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Judge Tosses Case Against Mmj Co-Op.


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by Courtenay Edelhart, Californian Staff Writer, (Source:Bakersfield Californian)

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24 May 2011

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A Superior Court judge has thrown out a criminal case against an Oildale medical marijuana cooperative that was shut down in 2009, saying the search warrant that led to the closure was based on incomplete information because it omitted a tape recording that seemed to indicate the cooperative was complying with the law.


Judge Michael Dellostritto Friday called the affidavit in support of the search warrant "false and misleading," and said he never would have issued the warrant had he heard the recording.


Defense attorney H.A. Sala said Tuesday the ruling validated the California Compassionate Co-op and was not only a victory for his client, but "more importantly, a victory for the rule of law and due process of law."


Sheriffs deputies identified themselves as law enforcement officers and interviewed the owner of the cooperative and several of her employees in May 2009, about a month before the warrant was issued. The interview was secretly recorded.


They later put together a written summary of the exchange and submitted that with the affidavit in support of a search warrant, but they failed to attach a copy of the recording or to disclose that the interview had been taped.


"That would not be in the normal realm of practice, to attach a tape to an affidavit and submit it to a judge," said Francis Moore, chief deputy in charge of the law enforcement bureau of the Kern County Sheriff's Department. "They're always summaries. There are often tapes and videos and things, but it would take judges days to wade through all that."


Moore said the District Attorney's Office and the defense attorney "still don't see eye to eye on whether it was a legitimate co-op, and that's the crux of the argument, but the judge makes his decision based on the evidence he's presented, and we respect the judge's decision."


Sala only learned of the existence of the tape during a cross examination, at which point he asked the Sheriff's Department to produce it.


On the recording, the co-op's owner, Deborah Lynn Dahl, and her staff are heard apparently showing sheriff's deputies articles of incorporation, telling them that they did not profit from canibus sales but only covered costs, and explaining that canibus was sold exclusively to co-op members who had been recommended by a doctor with a valid California medical license, Sala said.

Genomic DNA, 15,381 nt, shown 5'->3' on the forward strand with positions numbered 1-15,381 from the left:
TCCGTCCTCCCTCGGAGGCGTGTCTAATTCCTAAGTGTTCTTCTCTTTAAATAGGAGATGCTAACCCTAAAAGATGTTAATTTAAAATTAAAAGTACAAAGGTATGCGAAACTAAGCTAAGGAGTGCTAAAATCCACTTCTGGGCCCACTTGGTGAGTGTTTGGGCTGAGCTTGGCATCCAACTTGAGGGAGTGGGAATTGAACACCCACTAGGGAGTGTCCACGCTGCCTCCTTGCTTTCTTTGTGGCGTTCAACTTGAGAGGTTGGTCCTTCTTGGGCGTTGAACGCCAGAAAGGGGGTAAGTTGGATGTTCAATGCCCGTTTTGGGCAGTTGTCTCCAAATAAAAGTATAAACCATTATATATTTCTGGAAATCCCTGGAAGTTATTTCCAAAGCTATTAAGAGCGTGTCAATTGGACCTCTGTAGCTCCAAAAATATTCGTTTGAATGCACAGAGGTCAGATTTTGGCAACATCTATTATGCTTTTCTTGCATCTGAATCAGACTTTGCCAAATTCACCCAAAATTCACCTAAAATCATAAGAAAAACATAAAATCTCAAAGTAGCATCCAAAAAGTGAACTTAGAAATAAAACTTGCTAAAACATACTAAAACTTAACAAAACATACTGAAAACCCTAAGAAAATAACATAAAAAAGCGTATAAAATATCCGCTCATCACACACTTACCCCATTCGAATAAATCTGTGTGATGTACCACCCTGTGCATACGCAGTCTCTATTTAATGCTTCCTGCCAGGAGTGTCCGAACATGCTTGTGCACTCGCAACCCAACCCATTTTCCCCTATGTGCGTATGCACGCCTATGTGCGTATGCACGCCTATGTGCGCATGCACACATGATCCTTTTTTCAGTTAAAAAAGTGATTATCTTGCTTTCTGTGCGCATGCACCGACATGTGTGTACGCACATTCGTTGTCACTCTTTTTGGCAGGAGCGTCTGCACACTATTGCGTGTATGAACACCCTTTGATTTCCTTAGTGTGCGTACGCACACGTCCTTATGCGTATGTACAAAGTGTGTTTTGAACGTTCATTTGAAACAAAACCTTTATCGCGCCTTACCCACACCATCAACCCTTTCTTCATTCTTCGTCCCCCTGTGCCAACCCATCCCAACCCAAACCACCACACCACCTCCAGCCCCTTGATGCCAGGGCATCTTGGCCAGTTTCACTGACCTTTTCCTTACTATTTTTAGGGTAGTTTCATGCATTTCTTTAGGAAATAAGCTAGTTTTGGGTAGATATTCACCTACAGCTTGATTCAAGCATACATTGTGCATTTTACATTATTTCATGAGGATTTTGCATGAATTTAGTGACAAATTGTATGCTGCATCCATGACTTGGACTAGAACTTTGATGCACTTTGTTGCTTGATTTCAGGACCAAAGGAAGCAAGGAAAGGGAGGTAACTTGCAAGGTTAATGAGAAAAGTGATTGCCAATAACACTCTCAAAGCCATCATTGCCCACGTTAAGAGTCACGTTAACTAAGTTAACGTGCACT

The co-op had opened in April 2009 to sell marijuana only to co-op members whose doctors had recommended marijuana use for medical treatment.


The judge ruled to quash the search warrant and to suppress all evidence obtained as a result of the search it authorized.


Dahl faced one felony count of selling/furnishing marijuana and one felony count of possessing marijuana for sale. Both charges are dismissed.


Criminal charges were filed in September 2009, and a civil suit was filed the same year. The organization seeks the return of $14,000 and more than four pounds of marijuana seized from the premises at 200 N. Chester Ave.


The civil suit is still pending.


Dahl, through her attorney, declined to comment.



powered.pngMAP posted-by: Richard R Smith Jr.





Share This Article delicious.gif digg.gif stumble.gif facebook.gif twitter.gif Pubdate: Tue, 24 May 2011

Source: Bakersfield Californian, The (CA)

Copyright: 2011 The Bakersfield Californian

Contact: opinion@bakersfield.com

Website: http://www.bakersfield.com/

Details: http://www.mapinc.org/media/36

Author: Courtenay Edelhart, Californian Staff Writer





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That case shows something VERY important - not just being legal, but making sure that you have more weight of evidence of your legality - documentation, video, contracts, signs, and legal representation. If you never speak of illegal acts, no one will record you speaking of illegal acts, if you are rigid in your legal and security policies with MM - you will be harder to arrest and convict.


I suspect many of these bad cases of raids - are LEO that are not working with prosecutors and judges honestly. I still want to believe that judges will uphold the will of the people, the intent of the law we created.


While they talk about grey areas, we must work in the light.



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